But even if it isn't that mild, my advice to people asking questions about how to teach those with any kind of disability is always going to be the same: never assume any of your students' limitations are an insurmountable hurdle, unless it's clear that the student has no interest in surmounting it.

Teach her the same way you would teach any other student. Do this even if her parents are worried that you might not be able to. When I was little, my mother had the well-meaning but annoying habit of writing letters to my teachers before I'd even met them, in which she wrote something to the effect of me being 'a child with limited potential'. Some teachers knew what to do with that (i.e., ignore it and see for themselves what I was capable of). Others took her at her word, and lowered their expectations accordingly. Which meant they didn't dare to challenge me, which meant they ultimately taught me very little.

You should assume that nothing is impossible. If it *is*, in fact, impossible, the girl may not tell you, but you will know. A student who is physically incapable of doing something looks very different from one who can't do it because she isn't trying, or not trying correctly.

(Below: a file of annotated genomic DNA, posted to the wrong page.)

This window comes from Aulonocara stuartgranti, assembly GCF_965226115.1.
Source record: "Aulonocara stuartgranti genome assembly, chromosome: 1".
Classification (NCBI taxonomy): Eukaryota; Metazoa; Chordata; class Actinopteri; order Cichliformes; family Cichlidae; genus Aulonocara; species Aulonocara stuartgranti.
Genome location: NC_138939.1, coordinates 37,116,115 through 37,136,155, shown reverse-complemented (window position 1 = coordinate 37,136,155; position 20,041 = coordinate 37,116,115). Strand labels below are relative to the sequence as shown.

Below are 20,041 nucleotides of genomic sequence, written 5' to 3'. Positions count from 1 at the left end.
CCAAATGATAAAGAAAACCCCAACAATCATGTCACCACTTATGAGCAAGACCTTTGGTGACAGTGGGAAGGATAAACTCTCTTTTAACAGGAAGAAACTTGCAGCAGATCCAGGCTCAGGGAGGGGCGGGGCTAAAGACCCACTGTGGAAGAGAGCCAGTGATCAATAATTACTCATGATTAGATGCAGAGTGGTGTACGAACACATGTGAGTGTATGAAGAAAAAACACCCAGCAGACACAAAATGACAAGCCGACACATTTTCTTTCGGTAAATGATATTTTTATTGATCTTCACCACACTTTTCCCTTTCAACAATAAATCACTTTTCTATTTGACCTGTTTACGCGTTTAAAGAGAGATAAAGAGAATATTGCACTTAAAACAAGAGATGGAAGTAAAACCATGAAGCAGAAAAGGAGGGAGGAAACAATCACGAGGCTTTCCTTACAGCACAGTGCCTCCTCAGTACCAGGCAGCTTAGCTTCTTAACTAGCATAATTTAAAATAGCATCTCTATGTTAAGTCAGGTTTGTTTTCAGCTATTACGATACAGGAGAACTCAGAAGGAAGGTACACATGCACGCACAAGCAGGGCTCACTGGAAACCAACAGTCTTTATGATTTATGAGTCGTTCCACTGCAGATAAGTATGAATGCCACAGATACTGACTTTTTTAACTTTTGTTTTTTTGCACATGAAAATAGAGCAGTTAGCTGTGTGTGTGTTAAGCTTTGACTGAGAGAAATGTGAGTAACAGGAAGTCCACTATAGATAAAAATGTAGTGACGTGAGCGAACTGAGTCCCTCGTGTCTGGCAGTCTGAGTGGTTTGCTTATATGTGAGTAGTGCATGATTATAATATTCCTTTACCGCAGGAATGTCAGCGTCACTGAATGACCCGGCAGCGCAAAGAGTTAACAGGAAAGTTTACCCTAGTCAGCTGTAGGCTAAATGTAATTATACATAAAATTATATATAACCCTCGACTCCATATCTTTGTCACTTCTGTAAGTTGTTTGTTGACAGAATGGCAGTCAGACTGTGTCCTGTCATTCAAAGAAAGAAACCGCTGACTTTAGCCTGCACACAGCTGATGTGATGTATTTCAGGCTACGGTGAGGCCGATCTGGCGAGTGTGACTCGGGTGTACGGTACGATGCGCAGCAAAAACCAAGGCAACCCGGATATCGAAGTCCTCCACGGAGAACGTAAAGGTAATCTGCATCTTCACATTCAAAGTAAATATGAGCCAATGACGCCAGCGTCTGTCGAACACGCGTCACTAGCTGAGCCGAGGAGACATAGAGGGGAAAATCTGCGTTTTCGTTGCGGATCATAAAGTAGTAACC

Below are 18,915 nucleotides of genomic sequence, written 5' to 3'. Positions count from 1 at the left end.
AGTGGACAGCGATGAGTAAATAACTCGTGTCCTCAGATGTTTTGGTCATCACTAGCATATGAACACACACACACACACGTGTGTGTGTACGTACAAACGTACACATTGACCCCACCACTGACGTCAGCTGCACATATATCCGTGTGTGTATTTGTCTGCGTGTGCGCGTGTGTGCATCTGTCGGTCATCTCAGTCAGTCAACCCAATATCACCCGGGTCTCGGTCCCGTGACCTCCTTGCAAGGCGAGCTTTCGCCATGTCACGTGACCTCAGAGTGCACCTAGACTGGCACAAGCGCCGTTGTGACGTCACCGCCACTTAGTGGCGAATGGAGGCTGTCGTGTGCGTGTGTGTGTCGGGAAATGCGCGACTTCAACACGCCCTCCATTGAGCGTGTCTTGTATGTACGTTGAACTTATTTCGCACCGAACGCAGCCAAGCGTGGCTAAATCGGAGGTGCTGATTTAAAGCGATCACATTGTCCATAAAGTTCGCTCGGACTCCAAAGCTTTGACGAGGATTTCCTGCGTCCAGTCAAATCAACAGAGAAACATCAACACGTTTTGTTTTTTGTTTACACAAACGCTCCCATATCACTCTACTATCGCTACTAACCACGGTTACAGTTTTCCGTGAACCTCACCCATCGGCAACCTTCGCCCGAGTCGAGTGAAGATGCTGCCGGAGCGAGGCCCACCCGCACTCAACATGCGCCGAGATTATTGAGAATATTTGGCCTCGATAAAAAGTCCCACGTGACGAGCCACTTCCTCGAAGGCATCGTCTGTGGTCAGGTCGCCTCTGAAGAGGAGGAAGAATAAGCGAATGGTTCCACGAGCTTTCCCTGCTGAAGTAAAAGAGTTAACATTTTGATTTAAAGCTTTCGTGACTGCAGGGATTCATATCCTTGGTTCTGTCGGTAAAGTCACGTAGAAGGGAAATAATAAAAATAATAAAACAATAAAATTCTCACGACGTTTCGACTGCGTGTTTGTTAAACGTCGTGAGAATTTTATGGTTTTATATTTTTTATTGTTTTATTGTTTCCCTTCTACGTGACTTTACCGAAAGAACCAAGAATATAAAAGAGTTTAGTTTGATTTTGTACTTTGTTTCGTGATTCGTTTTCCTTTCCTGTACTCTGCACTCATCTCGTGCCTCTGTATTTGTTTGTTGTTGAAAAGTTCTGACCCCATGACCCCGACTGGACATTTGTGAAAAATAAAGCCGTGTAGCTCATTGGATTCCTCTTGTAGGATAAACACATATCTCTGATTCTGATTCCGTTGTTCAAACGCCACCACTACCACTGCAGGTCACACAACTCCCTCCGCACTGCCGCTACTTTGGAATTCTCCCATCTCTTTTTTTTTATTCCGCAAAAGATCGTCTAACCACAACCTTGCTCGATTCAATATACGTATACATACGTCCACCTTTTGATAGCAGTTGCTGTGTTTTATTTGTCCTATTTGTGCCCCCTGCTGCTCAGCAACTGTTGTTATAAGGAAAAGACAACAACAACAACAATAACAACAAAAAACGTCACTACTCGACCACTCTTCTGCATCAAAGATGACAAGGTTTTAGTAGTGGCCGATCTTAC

That's my advice. If you have any other questions, I'm here. But if you go at this with the expectation that it won't be all that different from teaching anyone else, then I believe it will work out beautifully. The most important thing is for you to believe that, too.

Oh, by the way, as Minniemay said: CP is not, in and of itself, a disorder that affects cognitive abilities. Sometimes (mostly in severe cases) it affects the ability to speak clearly, which can give those who don't know any better the impression that something is wrong on the cognitive level. But in CP, any difficulty speaking is purely a matter of physical impairment.

I hope you can tell from my posts here that I am in no way cognitively impaired, despite the fact that I use a wheelchair due to my CP. Assume the same is true of your student.


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Very well said Sara. I'm glad you didn't see yourself as having 'limited potential!'


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Splendid post, Saranoya. I had a high school age girl with CP as a piano student some years ago. She came to me at about age 17, though first her mom - who was in education herself - suggested I read a bit about CP, and then simply be mindful that her lovely daughter had some spatial difficulties (discerning left from right at the piano, for example, or negotiating her way to and from my house). Otherwise, Mom hoped I would treat her daughter normally, and might work with her at theory, composition, and piano, so she could pursue her dreams of songwriting.

Daughter and I worked together for 2 or 3 wonderful years, and I scarcely was aware of this apparent disorder, since my student was intensely musical, quite intelligent, and motivated to do her best. She also sang like an angel, and wrote mature poetry. We had a great time together, and any piano teacher would have been proud to count her as a pupil.